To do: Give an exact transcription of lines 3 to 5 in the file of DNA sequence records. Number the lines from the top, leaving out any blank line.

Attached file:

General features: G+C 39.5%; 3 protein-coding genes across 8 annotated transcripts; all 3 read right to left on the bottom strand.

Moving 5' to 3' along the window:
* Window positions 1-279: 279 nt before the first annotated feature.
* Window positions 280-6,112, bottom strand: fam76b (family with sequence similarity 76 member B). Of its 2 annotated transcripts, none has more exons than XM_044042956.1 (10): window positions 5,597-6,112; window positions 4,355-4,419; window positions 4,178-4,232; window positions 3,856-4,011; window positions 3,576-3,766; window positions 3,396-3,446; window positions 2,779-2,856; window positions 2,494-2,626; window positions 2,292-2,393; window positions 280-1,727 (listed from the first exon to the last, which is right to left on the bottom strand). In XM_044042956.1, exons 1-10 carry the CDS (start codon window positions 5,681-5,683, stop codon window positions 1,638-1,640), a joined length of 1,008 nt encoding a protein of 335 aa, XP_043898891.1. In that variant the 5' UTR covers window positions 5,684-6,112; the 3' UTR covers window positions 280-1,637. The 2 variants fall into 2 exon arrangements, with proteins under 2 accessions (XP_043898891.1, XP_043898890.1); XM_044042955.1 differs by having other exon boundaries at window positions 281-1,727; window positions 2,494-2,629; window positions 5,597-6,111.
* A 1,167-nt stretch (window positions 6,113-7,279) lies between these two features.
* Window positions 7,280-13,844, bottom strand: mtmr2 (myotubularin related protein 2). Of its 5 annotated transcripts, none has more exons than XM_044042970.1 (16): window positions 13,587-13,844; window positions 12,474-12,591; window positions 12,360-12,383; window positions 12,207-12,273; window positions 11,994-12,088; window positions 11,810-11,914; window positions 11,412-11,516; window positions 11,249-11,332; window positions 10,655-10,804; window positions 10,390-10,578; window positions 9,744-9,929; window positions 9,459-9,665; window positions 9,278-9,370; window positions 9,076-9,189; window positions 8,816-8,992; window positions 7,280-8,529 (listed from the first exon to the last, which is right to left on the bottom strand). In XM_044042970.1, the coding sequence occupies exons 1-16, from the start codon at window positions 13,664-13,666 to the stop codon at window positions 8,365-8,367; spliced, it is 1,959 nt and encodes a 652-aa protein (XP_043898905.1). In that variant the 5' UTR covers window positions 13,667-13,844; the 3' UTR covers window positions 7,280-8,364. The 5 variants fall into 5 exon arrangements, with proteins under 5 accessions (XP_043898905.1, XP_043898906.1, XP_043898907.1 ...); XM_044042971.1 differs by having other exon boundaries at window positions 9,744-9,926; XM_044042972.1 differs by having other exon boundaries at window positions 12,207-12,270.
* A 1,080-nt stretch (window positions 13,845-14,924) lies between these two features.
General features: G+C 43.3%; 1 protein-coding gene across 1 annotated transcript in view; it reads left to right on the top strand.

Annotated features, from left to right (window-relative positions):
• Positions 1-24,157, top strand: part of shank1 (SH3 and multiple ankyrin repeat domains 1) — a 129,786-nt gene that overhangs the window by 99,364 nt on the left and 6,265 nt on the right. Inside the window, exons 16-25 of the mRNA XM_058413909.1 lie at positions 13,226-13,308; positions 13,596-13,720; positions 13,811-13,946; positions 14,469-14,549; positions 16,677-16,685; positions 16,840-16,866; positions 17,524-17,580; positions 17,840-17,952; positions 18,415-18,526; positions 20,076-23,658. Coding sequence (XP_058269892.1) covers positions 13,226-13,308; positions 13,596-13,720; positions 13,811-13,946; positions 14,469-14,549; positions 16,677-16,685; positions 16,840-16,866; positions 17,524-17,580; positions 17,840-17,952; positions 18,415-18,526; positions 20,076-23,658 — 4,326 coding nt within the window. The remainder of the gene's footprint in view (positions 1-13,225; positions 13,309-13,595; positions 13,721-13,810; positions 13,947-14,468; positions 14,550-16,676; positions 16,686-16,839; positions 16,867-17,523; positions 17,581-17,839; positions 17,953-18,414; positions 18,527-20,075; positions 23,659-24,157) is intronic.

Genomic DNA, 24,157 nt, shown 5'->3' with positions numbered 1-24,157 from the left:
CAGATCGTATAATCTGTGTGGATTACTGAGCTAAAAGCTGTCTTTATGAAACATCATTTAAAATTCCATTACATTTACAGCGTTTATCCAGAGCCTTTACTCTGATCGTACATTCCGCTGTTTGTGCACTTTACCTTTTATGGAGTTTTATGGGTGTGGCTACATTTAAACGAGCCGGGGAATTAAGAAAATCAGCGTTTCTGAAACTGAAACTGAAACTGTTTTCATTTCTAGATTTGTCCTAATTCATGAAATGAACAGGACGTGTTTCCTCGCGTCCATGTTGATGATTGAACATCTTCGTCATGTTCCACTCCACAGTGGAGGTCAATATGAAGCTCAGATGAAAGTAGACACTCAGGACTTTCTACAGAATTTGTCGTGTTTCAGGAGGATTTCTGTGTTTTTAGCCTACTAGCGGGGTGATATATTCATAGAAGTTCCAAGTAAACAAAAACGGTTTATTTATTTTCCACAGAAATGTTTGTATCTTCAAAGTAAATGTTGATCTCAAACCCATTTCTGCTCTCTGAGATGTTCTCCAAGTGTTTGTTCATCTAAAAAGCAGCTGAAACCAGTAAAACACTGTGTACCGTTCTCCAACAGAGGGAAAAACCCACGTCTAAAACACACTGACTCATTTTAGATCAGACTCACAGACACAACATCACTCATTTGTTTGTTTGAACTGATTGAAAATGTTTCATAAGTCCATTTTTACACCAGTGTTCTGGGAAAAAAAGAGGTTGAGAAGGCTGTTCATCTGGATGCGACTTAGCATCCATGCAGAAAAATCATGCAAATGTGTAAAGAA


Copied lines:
* Window positions 1-279: 279 nt before the first annotated feature.
* Window positions 280-6,112, bottom strand: fam76b (family with sequence similarity 76 member B). Of its 2 annotated transcripts, none has more exons than XM_044042956.1 (10): window positions 5,597-6,112; window positions 4,355-4,419; window positions 4,178-4,232; window positions 3,856-4,011; window positions 3,576-3,766; window positions 3,396-3,446; window positions 2,779-2,856; window positions 2,494-2,626; window positions 2,292-2,393; window positions 280-1,727 (listed from the first exon to the last, which is right to left on the bottom strand). In XM_044042956.1, exons 1-10 carry the CDS (start codon window positions 5,681-5,683, stop codon window positions 1,638-1,640), a joined length of 1,008 nt encoding a protein of 335 aa, XP_043898891.1. In that variant the 5' UTR covers window positions 5,684-6,112; the 3' UTR covers window positions 280-1,637. The 2 variants fall into 2 exon arrangements, with proteins under 2 accessions (XP_043898891.1, XP_043898890.1); XM_044042955.1 differs by having other exon boundaries at window positions 281-1,727; window positions 2,494-2,629; window positions 5,597-6,111.
* A 1,167-nt stretch (window positions 6,113-7,279) lies between these two features.